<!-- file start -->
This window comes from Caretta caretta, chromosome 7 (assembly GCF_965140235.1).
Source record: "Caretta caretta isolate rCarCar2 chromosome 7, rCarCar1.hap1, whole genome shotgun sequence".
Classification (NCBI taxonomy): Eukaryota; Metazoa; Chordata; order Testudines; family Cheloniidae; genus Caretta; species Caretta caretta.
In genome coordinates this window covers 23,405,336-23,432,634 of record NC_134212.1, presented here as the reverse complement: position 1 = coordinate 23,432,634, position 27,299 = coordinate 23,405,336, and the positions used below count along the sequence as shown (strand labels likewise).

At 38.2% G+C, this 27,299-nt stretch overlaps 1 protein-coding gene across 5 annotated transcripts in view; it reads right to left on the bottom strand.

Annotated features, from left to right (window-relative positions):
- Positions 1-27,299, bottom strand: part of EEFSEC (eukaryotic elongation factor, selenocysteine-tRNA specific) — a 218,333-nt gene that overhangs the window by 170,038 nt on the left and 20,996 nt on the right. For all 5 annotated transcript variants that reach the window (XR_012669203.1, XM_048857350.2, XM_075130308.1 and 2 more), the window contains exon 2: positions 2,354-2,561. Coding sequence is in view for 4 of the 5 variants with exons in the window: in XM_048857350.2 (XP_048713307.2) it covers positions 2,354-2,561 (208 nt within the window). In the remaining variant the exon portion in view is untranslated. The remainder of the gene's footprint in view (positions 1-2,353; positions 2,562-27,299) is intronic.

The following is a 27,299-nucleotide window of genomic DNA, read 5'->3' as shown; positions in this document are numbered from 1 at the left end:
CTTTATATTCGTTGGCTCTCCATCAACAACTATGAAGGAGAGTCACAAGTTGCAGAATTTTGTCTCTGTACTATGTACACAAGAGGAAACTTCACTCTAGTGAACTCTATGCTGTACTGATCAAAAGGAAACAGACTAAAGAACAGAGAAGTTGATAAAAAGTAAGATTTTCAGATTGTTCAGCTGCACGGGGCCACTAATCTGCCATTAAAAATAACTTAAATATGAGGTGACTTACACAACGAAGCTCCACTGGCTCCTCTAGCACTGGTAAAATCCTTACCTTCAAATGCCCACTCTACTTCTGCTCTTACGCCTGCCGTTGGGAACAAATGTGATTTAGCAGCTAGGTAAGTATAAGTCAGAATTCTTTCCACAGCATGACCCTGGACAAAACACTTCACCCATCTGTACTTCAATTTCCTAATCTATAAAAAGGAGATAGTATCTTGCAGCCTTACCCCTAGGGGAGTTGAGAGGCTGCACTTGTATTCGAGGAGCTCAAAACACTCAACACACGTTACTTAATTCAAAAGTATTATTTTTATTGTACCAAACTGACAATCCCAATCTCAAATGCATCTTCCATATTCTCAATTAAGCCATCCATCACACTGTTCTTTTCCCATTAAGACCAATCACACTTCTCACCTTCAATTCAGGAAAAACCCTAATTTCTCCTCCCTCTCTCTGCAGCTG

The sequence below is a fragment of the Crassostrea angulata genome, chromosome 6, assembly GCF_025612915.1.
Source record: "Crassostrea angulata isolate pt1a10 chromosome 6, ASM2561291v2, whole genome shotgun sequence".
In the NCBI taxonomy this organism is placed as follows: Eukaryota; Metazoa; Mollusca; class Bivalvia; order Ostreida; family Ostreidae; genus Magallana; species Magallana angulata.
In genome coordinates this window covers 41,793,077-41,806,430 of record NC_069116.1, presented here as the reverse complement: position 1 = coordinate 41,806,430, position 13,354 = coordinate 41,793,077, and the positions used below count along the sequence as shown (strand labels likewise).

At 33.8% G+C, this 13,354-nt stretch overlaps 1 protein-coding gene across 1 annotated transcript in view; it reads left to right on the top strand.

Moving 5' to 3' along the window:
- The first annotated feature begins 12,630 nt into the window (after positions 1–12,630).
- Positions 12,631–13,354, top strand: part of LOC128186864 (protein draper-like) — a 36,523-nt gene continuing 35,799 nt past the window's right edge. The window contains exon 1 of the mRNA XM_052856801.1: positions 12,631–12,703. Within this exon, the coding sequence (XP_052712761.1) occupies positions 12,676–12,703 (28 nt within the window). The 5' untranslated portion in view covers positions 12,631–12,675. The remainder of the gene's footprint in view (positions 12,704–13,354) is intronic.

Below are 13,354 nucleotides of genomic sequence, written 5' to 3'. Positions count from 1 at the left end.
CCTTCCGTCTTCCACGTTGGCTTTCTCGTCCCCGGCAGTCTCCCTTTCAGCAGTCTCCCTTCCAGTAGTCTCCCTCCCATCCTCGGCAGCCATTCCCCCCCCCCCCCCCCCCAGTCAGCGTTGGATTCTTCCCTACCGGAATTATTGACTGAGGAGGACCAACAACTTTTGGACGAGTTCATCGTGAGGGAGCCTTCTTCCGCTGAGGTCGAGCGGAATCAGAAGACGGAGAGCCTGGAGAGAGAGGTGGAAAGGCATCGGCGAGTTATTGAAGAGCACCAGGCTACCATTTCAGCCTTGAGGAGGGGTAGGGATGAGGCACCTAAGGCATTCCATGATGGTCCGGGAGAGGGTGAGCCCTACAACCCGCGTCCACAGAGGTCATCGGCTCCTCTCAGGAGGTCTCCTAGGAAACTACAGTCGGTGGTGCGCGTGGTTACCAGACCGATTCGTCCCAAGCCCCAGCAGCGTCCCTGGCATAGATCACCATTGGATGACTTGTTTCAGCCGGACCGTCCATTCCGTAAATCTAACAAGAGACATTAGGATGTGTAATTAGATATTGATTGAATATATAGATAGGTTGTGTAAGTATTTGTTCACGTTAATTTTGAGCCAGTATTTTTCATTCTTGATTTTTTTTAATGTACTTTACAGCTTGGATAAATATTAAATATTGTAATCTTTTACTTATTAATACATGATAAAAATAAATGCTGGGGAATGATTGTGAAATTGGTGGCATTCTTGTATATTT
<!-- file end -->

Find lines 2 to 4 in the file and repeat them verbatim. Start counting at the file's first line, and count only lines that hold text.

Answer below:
Source record: "Caretta caretta isolate rCarCar2 chromosome 7, rCarCar1.hap1, whole genome shotgun sequence".
Classification (NCBI taxonomy): Eukaryota; Metazoa; Chordata; order Testudines; family Cheloniidae; genus Caretta; species Caretta caretta.
In genome coordinates this window covers 23,405,336-23,432,634 of record NC_134212.1, presented here as the reverse complement: position 1 = coordinate 23,432,634, position 27,299 = coordinate 23,405,336, and the positions used below count along the sequence as shown (strand labels likewise).